Don’t believe the hype, ya’ll! This was inserted into the back of the menus at my guesthouse.

My Time with the EVP: There are a number of ways to spend time with the EVP in the jungle, ranging from a one day trip to multi-week opportunities that include volunteering. I originally planned to spend a day, which included a morning and afternoon romp through the jungle seeing the elephants currently being cared for by the EVP. But, after arriving I changed the plan to two full days – half with elephants and half volunteering.

At the EVP you won’t be riding around on elephants. Instead, a trained guide leads your small group out into the jungle where you encounter elephants with their mahouts and can watch them as they do whatever it is they’re doing at that moment. Mostly, eating. I’ve learned that the main activity of an elephant is eating and that’s primarily what we watched them do. They also spend time scratching their bodies against trees, which I’m considering trying for my mosquito bites. My second day included elephants tromping around in a river, which was my favorite part of everything.

This is exactly how I felt today when I took my first shower in 5 five days that didn't require squatting down to floor level and using the "gum gun" to wash my hair.

This is exactly how I felt today when I took my first shower in five days that didn’t require squatting down to floor level and using the “bum gun” to wash my hair.

My overall thoughts: At $70 a day for a full day of elephant goodness, it’s the most expensive thing I’ve done while in Cambodia. But, the $80 two-day option is a pretty great deal I think. For that price you start with a morning of hiking to see elephants, a really great lunch and free water refills, hammock time and then an afternoon of lots of sweating. There’s no set schedule for what you’ll be doing – it’s pretty much whatever needs doing that day. The second day starts off with some more work, followed my more lunch and water refills and an afternoon with a more laborious hike out to see more elephants.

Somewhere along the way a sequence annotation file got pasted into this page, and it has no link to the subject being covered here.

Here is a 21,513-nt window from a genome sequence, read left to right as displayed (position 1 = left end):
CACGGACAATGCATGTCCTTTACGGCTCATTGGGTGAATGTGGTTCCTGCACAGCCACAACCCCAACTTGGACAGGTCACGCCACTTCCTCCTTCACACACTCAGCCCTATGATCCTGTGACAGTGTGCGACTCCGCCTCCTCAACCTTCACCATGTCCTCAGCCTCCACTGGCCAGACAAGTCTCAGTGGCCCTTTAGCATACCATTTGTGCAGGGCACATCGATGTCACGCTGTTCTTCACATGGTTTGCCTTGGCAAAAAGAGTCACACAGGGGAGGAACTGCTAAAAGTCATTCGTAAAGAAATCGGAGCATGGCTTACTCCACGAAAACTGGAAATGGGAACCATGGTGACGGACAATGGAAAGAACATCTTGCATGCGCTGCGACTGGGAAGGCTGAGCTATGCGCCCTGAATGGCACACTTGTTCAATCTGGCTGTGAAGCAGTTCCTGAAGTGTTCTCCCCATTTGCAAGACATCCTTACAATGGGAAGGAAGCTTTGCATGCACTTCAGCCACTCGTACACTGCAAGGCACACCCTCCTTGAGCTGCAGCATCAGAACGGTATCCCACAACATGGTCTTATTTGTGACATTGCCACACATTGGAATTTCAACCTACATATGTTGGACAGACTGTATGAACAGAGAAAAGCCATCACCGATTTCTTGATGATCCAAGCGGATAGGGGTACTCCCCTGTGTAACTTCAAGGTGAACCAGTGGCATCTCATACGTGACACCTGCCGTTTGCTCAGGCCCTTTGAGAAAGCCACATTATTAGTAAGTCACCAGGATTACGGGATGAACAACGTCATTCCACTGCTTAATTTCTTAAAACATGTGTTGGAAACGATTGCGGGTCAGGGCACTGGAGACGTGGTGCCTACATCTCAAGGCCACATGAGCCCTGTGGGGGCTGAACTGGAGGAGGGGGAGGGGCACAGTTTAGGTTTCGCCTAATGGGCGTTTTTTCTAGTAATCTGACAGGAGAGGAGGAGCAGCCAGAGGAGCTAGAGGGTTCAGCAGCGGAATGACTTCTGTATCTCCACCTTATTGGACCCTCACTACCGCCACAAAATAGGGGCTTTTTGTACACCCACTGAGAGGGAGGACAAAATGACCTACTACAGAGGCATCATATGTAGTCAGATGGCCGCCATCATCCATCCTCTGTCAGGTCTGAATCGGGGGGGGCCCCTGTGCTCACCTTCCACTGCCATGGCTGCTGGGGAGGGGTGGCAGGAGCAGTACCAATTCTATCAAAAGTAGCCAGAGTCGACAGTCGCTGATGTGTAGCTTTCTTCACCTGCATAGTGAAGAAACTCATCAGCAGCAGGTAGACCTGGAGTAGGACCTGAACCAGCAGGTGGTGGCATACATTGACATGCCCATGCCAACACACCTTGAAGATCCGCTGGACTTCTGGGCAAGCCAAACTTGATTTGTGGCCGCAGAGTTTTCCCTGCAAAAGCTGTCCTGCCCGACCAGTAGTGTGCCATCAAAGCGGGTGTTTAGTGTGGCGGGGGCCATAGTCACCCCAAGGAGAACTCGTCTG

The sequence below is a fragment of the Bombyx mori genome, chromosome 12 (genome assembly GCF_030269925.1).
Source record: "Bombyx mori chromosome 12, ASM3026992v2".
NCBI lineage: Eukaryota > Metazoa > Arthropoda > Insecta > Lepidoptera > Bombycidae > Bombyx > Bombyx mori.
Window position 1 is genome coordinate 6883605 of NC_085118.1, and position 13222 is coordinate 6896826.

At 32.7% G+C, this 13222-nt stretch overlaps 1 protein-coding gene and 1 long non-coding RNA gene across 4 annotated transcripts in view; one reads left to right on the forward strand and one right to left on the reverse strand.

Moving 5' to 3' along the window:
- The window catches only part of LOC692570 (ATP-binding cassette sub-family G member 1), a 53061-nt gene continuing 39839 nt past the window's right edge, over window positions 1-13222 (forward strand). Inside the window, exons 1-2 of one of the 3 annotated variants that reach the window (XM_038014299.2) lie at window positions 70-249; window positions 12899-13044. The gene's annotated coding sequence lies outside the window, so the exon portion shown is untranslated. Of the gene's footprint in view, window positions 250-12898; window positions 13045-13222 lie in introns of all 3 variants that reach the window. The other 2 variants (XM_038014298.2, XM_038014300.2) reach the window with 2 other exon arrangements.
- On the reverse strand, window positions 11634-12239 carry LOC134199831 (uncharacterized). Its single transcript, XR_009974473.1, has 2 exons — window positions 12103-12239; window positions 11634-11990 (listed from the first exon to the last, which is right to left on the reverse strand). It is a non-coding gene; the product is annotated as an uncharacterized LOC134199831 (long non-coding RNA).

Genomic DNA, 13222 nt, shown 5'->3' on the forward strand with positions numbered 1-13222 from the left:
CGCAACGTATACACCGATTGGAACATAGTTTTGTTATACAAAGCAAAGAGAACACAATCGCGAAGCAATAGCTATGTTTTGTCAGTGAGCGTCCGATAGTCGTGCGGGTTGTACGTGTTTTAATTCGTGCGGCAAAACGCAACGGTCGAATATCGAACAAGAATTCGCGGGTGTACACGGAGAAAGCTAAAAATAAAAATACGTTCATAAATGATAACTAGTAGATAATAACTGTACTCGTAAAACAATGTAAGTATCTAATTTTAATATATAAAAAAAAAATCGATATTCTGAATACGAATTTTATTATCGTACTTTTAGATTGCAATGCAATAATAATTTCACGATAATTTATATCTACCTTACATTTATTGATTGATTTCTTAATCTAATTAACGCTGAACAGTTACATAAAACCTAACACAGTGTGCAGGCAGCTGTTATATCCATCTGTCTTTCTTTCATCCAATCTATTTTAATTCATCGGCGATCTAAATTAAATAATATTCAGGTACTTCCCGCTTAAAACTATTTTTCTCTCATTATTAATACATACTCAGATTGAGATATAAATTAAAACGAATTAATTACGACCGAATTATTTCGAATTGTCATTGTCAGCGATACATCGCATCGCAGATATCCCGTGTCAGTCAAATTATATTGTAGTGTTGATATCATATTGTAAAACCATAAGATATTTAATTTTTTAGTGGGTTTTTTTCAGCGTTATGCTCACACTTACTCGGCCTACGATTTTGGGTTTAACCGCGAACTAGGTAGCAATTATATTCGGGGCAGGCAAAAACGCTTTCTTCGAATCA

Transportation is (mostly) included. They pick up at the Green House Bar and Restaurant in town, so if you’re not staying there you’ll just need to get yourself there in the morning. I stayed outside of the main strip and had no problem walking there and back each day.

You won’t be able to book a visit to the EVP at all guesthouses. Check out their website to contact them directly (I did and got a response the very next day) or go to the Green House Bar and Restaurant to talk to “Sam” who can book you in. Note that as of April 2014 the website is a bit incorrect. Related to some of the issues they’ve been having the grumpy people mentioned above, they aren’t able to provide accommodation at the project right now. This should be fixed soon – sounds like maybe in the next few months – but for now they offer longer term (3+ days I think?) accommodation at a guesthouse nearby that they’ve rented.

I really loved this and would recommend it to everyone in the whole world. Run, don’t walk (and don’t ride!)

Below are the photos from my two days, which included an afternoon and morning using a hoe to weed a banana plantation, churn compost heaps and search for luxury wood seed pods to be replanted.





In addition to having no shower I was also missing a mirror for five days.

In addition to having no shower I was also missing a mirror for five days.

I hate to see them leave, but I love to watch them go. Hubba hubba, elephant friend.

I hate to see them leave, but I love to watch them go. Hubba hubba, elephant friend.

Goodnight, Elephant Valley Project.

Goodnight, Elephant Valley Project.


2 thoughts on “In the Mountains: Part Two

  1. Pingback: Kratie is pronounced “Crotch-eh” | The Guatebloga